Also, in a letter written by Wayne’s eldest son, Michael Wayne, to comedienne Phyllis Diller, Michael Wayne writes (regarding a photo he sent with the letter), “The photo is of Marion Michael Morrison playing football at U.S.C.” So, the use of the name Marion Michael Morrison was common enough that his family was aware of it, and considered this to be his actual name.
But where does the middle name of Mitchell come into play, you may ask? Actually from John Wayne himself, who not only used the name Marion Michael Morrison, but also the name Marion Mitchell Morrison. In fact, when he signed his marriage certificate to Josephine Saenz in 1933, he signed it as Marion Mitchell Morrison.
Click on either image to enlarge it.
We may never really know with 100% certainty just why he used both Michael and Mitchell as his middle name, but I suspect it had more to do with keeping his mother happy by not using the name Robert which she had taken away from him to give to his brother, than anything else. He was a dutiful son who loved and respected his mother without question, and who also felt the same about his younger brother. How difficult would it have truly been to capitulate to his mothers wishes regarding his middle name, and what harm could come of it? And in the end, it likely gave him some small amount of amusement to watch people try and guess his full name. In an industry such as his, where every aspect of one’s life is brought into the light, examined under a public microscope, and questioned by more than a few, it was probably kind of nice to have at least one small part of that life that remained somewhat shrouded in mystery.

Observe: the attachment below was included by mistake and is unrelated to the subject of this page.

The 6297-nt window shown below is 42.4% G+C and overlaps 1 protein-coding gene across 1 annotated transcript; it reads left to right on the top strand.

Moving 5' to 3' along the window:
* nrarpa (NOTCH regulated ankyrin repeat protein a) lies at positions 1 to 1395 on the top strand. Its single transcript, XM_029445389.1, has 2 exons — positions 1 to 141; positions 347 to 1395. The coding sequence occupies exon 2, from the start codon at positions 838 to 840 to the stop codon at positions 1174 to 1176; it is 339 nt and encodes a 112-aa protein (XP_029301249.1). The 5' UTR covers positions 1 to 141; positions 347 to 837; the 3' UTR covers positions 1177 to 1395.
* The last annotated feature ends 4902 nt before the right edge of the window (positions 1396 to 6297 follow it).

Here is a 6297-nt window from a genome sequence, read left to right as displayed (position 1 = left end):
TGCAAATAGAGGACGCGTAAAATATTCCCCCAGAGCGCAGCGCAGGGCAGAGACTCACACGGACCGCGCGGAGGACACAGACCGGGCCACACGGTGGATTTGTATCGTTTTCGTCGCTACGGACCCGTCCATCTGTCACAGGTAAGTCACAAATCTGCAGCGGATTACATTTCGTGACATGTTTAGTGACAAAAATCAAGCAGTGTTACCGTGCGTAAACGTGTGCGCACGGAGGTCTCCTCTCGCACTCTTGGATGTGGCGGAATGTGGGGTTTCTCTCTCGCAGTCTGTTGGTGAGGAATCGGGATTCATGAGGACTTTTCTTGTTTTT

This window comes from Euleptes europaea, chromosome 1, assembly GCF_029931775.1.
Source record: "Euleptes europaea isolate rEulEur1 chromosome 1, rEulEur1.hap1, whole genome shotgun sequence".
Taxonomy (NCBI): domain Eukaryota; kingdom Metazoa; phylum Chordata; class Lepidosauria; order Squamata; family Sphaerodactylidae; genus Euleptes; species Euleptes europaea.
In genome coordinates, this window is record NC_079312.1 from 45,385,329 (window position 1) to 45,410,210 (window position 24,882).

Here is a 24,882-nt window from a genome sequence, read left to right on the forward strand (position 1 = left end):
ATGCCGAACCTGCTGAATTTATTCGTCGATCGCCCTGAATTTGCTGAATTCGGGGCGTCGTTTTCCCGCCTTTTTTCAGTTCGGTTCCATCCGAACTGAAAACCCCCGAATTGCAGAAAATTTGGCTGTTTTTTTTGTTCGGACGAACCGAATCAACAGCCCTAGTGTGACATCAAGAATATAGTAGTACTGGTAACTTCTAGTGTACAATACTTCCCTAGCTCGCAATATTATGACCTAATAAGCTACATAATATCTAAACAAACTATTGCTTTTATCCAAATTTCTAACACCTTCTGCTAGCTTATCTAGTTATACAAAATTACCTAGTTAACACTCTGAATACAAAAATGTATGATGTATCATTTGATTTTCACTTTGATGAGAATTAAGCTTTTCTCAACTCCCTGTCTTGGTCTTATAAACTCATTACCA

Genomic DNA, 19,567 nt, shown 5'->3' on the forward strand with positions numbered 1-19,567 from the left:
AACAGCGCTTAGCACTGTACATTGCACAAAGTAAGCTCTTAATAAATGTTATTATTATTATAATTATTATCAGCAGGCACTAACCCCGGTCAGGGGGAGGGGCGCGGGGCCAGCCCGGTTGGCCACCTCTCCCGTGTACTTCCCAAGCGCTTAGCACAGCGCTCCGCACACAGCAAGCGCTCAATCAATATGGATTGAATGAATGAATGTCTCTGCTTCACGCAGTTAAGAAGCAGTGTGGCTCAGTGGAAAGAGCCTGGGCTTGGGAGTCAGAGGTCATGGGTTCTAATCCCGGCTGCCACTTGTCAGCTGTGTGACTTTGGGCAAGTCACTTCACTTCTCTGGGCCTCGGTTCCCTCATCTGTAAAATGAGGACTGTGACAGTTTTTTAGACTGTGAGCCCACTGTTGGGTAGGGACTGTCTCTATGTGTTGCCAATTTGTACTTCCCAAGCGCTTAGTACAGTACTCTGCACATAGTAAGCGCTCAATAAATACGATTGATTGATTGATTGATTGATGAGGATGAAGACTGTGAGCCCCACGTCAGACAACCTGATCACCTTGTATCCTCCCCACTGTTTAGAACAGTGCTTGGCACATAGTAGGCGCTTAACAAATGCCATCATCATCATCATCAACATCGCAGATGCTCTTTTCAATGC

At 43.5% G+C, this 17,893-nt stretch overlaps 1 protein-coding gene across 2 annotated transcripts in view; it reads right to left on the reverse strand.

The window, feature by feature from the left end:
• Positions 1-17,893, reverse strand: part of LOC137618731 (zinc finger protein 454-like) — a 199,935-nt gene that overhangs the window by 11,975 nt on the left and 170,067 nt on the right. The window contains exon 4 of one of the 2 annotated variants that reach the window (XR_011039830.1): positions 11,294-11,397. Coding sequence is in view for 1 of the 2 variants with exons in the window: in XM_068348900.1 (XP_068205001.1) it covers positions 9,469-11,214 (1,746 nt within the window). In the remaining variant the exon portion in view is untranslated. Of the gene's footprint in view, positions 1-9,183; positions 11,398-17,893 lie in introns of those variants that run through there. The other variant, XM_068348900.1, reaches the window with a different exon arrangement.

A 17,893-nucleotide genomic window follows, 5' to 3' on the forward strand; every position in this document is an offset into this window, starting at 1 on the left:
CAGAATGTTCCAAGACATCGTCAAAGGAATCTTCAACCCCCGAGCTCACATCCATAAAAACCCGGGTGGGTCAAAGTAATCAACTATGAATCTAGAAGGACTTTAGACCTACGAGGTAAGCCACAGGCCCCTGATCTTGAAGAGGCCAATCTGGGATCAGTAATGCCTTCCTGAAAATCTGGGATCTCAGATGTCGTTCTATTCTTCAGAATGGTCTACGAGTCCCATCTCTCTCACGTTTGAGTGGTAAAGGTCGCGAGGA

Oh, by the way, I know I mentioned that his first on-screen credit was as Duke Morrison, but did you know that he used (at least once) a name other than Duke Morrison or John Wayne in his on-screen credits? Yep, he sure did. In the 1960 episode of Wagon Train titled The Colter Craven Story, Duke played General William Tecumseh Sherman in a very brief cameo appearance. During his brief time on-screen, he is shown only in shadow. The only recognizable feature being his distinctive voice. The reason for this was simply to give the viewers something of a small mystery – “Was that John Wayne? Was that really John Wayne?” they would ask. And watching the credits roll by at the end of the episode would not answer that question, because he was credited as “Michael Morris.”
On April 7, 1970, at the Dorothy Chandler Pavilion, John Wayne was finally recognized by his peers at the Academy of Motion Picture Arts and Sciences 42nd Academy Awards presentation. It had been ten years since his previous nomination as producer of The Alamo (nominated for Best Picture), and twenty years since his nomination for best actor in Sands of Iwo Jima. Both of which he should have won.